Brilliant at behind-the-scenes work. He knew everybody in the peloton and could get along with all of them. A very intelligent rider and not afraid of giving orders to anybody. I particularly remember Giovanni from the Vuelta a España [2005, where Sastre finished second - Ed.]. He did a really good job there, was always keeping me in a good position for the sprints and stayed calm, too. Having him there meant I could ease back a little - and that was true in any race.


Image courtesy of Pro Cycling Trumps

Domestique: Iñigo Cuesta.

Experienced and versatile. Powerful on the flat, powerful on the climbs, powerful in the team time trials and individual time trials. And an all-round good guy. Iñigo was always calm, too - he never seemed to get troubled by anything at all and if I was pretty much unfazed by most things, he helped calm everybody else down. Whatever happened, he’d react to it on the inside, not the outside, and that was really helpful for the team. Nothing seemed to shake him.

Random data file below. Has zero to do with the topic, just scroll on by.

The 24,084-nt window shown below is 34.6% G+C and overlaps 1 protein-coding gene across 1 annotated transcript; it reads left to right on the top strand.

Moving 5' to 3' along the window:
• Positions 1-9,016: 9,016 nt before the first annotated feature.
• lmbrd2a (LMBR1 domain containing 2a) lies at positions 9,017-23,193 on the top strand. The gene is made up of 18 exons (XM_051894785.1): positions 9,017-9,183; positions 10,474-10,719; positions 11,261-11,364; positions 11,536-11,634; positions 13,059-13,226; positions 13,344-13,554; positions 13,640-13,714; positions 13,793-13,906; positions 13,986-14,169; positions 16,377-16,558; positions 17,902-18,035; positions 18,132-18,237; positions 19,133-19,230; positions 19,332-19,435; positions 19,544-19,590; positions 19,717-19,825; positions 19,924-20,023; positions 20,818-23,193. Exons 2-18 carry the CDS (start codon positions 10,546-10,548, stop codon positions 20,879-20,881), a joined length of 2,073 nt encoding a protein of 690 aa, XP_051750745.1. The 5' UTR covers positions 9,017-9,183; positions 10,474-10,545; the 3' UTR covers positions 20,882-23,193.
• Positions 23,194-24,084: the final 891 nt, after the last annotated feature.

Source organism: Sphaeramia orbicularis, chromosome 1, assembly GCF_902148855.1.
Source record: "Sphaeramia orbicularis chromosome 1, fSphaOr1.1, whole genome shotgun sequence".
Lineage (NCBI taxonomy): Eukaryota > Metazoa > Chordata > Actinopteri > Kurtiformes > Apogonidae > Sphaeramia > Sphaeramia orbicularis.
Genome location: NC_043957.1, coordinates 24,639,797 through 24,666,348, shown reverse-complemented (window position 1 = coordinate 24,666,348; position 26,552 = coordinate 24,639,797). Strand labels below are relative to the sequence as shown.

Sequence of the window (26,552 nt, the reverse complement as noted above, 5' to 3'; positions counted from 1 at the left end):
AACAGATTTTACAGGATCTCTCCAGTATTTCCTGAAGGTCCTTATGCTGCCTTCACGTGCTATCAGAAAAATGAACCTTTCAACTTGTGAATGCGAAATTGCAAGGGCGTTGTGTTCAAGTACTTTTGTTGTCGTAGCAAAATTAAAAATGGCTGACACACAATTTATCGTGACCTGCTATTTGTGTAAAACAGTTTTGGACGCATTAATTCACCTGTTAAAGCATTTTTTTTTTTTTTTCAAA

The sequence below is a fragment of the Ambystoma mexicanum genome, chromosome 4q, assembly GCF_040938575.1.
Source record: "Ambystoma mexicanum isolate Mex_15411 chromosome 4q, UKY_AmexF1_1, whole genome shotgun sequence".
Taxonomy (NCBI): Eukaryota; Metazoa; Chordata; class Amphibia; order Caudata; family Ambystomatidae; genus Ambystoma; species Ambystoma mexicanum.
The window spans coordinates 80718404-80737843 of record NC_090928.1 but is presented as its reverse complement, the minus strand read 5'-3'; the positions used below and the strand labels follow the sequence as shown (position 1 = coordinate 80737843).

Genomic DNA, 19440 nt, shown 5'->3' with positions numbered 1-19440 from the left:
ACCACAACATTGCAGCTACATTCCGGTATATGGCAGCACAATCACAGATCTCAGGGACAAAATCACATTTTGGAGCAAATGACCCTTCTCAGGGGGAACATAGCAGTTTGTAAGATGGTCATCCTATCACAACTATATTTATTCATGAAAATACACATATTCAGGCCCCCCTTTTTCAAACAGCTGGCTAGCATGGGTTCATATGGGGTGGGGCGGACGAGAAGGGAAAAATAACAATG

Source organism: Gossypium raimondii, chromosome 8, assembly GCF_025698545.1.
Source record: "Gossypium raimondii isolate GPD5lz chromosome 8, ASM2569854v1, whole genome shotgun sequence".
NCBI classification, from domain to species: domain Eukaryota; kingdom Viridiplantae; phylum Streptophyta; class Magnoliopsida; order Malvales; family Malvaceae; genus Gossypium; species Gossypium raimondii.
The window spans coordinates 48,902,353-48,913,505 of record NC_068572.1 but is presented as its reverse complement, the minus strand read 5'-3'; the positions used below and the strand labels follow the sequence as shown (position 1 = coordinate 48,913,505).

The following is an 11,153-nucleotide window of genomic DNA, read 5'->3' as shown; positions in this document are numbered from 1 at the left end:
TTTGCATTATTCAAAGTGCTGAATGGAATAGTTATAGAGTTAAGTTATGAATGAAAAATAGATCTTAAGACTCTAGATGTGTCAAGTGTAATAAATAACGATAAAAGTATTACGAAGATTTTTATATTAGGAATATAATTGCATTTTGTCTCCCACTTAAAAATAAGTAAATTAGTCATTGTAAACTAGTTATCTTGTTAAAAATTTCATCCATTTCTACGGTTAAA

Team captain: Kurt Asle Arvesen

He knew how to listen to other riders and take on board what they wanted. He was so experienced that he had seen so many different types of riders and at the same time he was a very clear communicator so he knew how to get through to them, how to motivate them and get them to give that little bit extra which can sometimes make all the difference. Not only that, he wasn’t a rider who felt overly superior or inferior to anybody else, which again really helped him get his messages across.

Domestique: Michael Blaudzun

He never got many wins and not many people knew of him very well, but when he was on a good day, Michael was one of the best domestiques out there. I raced with him in several Vueltas and a Tour or two and he had a capacity to ride himself into the ground for his team-mates you very rarely came across.